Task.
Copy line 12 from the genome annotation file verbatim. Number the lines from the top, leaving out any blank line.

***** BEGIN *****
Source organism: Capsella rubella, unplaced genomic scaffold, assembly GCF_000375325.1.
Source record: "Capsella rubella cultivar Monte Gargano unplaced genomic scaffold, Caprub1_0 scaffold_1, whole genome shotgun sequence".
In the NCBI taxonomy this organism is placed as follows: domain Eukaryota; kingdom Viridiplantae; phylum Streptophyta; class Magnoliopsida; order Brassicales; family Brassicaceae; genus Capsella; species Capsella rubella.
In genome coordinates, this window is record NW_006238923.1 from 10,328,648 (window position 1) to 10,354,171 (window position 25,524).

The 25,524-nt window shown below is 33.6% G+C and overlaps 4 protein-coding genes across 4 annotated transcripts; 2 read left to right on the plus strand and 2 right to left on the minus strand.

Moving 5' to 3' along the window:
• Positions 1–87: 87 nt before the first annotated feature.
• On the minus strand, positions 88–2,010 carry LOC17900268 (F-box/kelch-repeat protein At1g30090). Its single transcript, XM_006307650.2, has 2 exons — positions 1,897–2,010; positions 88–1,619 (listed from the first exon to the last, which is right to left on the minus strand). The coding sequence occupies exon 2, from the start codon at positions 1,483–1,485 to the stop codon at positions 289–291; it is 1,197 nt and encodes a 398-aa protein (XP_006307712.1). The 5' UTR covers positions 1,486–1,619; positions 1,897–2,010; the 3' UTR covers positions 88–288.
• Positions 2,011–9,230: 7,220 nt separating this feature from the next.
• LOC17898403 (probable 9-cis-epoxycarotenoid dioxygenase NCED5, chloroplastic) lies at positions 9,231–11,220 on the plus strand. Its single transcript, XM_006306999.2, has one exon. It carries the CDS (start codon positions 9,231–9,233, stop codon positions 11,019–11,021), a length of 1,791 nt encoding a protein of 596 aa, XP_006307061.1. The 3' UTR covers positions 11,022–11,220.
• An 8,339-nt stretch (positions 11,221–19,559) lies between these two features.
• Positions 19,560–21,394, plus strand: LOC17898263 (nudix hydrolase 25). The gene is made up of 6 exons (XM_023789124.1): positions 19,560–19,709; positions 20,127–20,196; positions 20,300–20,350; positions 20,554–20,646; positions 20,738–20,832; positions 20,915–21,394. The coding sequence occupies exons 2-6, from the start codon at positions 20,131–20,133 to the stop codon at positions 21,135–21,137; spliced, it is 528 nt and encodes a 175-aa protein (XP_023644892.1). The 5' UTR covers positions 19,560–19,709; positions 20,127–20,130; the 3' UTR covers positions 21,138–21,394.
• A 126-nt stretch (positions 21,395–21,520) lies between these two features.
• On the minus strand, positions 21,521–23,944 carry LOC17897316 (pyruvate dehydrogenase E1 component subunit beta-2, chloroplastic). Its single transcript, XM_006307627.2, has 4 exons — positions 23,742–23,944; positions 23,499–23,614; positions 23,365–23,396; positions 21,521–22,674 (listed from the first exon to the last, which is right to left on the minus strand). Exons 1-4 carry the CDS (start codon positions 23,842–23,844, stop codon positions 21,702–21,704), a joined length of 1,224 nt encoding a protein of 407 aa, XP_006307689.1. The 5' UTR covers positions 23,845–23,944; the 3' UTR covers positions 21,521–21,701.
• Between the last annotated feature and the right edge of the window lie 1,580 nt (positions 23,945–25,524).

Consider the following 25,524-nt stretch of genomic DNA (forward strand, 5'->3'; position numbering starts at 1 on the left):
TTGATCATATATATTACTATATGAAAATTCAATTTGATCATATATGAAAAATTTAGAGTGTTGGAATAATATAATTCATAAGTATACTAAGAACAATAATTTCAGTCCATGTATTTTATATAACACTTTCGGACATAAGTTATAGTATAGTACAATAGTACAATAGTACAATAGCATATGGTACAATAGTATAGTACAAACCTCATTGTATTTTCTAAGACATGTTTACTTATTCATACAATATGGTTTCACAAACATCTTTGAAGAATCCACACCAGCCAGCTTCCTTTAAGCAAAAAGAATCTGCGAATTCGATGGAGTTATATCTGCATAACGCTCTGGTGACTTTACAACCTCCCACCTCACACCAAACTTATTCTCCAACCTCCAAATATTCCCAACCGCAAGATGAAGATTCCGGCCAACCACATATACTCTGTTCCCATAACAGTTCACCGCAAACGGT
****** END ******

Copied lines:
• Positions 19,560–21,394, plus strand: LOC17898263 (nudix hydrolase 25). The gene is made up of 6 exons (XM_023789124.1): positions 19,560–19,709; positions 20,127–20,196; positions 20,300–20,350; positions 20,554–20,646; positions 20,738–20,832; positions 20,915–21,394. The coding sequence occupies exons 2-6, from the start codon at positions 20,131–20,133 to the stop codon at positions 21,135–21,137; spliced, it is 528 nt and encodes a 175-aa protein (XP_023644892.1). The 5' UTR covers positions 19,560–19,709; positions 20,127–20,130; the 3' UTR covers positions 21,138–21,394.